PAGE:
There has never been a better time to be an international lawyer. International Law is at last emerging as a sophisticated legal system, in an international society experiencing take-off – to borrow two metaphors from development economics.
International Law is living its own 1860’s. From the 1860’s, especially in European countries and the United States, the forms of law multiplied prolifically to respond to the vastly greater complexity and energy of society. Legal fragmentation and institutional innovation were an expression of self-transforming social vitality – as they are now in the emerging international society.
International lawyers are the most privileged of all lawyers. International Law is the law of all laws, the law of the whole human world. International lawyers are front and centre in the drama of making the new international society.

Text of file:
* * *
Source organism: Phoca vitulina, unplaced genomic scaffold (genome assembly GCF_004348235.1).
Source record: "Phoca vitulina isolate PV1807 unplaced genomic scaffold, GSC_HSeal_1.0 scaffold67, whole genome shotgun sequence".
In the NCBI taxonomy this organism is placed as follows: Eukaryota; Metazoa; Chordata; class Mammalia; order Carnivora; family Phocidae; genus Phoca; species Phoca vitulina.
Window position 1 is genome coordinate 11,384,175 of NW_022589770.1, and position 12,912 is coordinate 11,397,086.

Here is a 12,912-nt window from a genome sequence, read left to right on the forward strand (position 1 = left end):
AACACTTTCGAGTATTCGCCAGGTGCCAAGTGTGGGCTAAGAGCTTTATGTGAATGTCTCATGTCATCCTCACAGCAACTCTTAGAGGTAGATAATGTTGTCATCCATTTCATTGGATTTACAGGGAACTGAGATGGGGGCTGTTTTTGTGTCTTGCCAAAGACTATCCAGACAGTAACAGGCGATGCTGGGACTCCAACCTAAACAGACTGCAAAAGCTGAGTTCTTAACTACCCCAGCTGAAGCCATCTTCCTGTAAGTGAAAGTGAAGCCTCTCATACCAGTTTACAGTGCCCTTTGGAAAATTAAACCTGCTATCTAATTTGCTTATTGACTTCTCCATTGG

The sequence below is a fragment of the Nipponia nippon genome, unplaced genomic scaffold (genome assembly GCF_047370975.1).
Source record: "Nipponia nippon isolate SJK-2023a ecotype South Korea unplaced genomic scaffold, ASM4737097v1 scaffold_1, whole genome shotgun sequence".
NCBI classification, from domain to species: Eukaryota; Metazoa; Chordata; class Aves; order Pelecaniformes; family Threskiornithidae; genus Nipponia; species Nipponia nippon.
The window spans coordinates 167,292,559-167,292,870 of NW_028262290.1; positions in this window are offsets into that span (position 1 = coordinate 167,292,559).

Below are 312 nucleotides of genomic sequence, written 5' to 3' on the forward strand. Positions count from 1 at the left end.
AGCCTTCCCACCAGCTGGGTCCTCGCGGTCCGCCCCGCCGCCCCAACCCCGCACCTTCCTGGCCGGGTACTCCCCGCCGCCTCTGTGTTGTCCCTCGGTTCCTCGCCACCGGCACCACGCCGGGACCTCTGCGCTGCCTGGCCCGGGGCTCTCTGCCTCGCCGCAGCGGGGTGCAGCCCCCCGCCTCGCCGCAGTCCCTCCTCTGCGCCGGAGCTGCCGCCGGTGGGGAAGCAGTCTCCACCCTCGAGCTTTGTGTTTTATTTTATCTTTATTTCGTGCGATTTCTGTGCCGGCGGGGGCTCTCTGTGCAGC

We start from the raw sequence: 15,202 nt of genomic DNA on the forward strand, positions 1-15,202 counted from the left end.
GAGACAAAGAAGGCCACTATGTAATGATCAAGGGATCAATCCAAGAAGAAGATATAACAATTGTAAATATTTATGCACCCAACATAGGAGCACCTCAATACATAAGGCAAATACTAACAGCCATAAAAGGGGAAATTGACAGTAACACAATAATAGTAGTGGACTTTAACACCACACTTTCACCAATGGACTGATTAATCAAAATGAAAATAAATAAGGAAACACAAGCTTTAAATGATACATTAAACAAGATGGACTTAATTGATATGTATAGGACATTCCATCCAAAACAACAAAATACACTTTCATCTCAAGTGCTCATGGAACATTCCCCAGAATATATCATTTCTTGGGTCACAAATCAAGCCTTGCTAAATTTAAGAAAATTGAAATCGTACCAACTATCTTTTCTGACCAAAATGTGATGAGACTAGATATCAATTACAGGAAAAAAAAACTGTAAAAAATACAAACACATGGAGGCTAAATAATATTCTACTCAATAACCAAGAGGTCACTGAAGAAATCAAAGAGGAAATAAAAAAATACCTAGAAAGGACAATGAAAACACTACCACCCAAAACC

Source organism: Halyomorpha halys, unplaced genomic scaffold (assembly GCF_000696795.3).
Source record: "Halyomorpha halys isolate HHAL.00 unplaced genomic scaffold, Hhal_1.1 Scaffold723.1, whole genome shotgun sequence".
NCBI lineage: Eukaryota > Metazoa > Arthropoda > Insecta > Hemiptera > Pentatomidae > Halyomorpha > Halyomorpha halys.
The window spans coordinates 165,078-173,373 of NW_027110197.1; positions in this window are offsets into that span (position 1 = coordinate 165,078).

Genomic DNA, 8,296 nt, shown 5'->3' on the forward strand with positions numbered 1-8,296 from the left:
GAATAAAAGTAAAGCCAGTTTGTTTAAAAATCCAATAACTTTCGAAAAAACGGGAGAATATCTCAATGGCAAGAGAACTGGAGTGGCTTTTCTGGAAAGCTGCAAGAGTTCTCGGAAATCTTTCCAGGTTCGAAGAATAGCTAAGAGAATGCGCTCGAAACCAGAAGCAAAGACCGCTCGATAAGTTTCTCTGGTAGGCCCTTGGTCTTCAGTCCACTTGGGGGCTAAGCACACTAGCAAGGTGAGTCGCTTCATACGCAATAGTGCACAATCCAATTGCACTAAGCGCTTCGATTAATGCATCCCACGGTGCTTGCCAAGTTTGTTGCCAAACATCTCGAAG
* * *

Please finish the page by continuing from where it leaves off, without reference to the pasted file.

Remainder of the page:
But there’s something that greatly limits the part we can play in the project of making the law of the new international society. The international world suffers from a grotesque poverty of philosophy. That phrase – ‘poverty of philosophy’– was used by Karl Marx in 1847 to criticise the situation at the level of national society.
Our predecessors at the national level had the great advantage that they could use thirty centuries of intense thought about the forms of law and order required for the good life lived in a good society.
The grotesque poverty of philosophy at the international level means that the international world has one big idea. Everything else is a deduction from that one big idea.
The one big idea is that the international world is not a social phenomenon but an anomalous excrescence from national societies, an exogenous unsocial dependent reality, isolated from the vast intellectual superstructure required for the survival and prospering of national society.
Re-imagining the one big idea of the international world is an exciting challenge for those of us who think for a living. It is an exciting challenge for international lawyers. And it is a particularly delightful challenge for those of us who are philosophical idealists. Read the rest of this entry…